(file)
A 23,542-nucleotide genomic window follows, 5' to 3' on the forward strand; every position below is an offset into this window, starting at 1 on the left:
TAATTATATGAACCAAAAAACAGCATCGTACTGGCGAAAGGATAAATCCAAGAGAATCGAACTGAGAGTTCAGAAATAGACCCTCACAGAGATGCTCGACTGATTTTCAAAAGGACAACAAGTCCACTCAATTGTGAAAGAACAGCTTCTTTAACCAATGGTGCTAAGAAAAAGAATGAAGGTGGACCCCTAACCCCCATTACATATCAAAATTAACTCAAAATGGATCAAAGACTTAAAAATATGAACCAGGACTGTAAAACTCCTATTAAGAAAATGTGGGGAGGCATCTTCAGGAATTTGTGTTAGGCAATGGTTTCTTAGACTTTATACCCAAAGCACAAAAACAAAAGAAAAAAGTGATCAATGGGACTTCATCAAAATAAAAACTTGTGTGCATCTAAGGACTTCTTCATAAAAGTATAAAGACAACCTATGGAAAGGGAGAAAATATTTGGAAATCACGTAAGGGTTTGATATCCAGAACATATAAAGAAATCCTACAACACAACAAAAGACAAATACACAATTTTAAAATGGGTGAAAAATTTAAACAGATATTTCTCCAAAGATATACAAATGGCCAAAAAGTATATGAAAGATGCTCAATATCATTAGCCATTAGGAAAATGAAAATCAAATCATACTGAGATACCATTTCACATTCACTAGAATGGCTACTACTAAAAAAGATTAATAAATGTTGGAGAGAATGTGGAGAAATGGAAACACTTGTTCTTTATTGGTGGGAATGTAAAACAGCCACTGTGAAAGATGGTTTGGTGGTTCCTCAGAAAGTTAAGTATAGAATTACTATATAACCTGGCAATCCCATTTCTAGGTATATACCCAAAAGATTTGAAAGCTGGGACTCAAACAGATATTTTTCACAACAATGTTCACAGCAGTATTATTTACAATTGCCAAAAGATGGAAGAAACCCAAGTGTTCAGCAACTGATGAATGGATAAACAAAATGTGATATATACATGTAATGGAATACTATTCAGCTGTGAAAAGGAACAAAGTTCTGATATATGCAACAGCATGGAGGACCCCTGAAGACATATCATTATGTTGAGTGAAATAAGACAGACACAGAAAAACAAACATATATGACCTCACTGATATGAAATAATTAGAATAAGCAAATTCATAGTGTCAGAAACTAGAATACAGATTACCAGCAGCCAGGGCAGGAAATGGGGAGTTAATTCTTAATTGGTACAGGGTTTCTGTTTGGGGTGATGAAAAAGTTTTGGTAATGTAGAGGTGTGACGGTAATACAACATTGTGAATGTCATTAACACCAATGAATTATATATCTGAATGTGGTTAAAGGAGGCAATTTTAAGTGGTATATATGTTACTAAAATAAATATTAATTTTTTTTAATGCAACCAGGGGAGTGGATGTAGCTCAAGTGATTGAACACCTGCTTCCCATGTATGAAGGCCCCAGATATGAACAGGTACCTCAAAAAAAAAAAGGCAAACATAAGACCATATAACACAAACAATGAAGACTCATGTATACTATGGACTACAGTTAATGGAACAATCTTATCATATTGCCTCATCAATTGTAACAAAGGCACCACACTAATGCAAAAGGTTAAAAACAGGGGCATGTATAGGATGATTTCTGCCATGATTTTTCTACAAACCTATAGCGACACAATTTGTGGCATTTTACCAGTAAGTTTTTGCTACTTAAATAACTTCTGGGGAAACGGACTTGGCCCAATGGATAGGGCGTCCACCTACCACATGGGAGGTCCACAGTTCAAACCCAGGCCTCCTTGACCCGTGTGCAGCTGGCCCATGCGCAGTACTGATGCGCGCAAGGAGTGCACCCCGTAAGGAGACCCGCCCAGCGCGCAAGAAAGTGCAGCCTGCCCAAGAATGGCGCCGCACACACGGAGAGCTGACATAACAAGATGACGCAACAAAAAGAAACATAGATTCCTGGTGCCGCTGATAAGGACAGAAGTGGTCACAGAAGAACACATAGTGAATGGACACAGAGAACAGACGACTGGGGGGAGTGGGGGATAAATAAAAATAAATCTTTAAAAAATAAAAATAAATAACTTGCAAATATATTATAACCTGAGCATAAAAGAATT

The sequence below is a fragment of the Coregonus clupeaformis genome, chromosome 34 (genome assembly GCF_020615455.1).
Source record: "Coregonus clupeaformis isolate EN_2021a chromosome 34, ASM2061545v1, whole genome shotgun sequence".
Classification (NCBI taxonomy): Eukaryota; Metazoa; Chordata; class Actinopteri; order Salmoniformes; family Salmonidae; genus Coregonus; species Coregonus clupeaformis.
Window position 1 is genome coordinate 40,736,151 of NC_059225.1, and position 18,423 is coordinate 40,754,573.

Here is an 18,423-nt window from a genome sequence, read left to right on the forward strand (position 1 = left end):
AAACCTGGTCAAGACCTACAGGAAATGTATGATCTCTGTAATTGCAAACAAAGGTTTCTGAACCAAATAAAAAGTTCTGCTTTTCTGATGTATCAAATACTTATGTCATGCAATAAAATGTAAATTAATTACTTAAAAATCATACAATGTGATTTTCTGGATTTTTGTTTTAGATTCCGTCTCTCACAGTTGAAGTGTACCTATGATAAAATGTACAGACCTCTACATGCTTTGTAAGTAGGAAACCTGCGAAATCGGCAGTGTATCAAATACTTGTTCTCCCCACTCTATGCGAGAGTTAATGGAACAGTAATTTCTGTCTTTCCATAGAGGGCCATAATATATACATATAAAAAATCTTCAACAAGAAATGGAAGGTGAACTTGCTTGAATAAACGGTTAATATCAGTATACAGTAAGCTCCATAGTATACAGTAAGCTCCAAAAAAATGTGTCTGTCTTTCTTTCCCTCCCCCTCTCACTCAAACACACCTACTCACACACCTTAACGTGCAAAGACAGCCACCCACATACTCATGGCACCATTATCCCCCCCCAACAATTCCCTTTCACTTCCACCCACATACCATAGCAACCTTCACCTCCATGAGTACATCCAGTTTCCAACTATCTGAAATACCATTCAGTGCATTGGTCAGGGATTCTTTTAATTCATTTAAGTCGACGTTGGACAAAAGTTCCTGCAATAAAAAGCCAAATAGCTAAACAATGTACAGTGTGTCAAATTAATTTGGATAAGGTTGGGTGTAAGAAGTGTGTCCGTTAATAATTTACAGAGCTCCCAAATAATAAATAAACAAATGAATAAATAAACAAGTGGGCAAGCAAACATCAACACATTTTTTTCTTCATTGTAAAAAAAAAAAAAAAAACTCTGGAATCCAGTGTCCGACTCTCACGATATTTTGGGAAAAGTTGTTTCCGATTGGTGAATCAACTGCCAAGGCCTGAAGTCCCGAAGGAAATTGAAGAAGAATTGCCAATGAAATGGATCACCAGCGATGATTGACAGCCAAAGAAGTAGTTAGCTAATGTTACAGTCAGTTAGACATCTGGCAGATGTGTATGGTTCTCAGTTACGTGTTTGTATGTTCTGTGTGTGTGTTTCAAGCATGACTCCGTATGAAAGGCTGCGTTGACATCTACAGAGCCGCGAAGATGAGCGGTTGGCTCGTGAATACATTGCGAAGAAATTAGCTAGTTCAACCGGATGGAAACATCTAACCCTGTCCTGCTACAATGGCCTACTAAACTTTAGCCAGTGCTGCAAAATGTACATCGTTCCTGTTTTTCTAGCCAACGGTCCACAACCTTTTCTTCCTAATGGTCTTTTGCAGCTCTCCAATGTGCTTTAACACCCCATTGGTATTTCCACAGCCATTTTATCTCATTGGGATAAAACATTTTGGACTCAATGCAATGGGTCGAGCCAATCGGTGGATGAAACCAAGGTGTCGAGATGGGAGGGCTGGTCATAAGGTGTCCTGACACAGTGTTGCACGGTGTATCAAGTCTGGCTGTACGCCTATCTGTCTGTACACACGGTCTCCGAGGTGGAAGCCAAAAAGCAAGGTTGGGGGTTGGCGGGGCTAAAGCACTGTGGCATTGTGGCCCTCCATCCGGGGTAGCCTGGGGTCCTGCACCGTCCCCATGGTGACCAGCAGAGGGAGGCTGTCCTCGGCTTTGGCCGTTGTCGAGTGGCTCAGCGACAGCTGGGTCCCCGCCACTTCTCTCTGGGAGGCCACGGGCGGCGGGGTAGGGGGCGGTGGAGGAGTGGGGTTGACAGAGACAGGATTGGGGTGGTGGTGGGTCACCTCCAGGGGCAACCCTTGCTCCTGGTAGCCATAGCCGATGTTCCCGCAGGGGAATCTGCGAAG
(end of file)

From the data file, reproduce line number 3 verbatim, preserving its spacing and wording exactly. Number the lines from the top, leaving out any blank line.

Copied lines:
The sequence below is a fragment of the Coregonus clupeaformis genome, chromosome 34 (genome assembly GCF_020615455.1).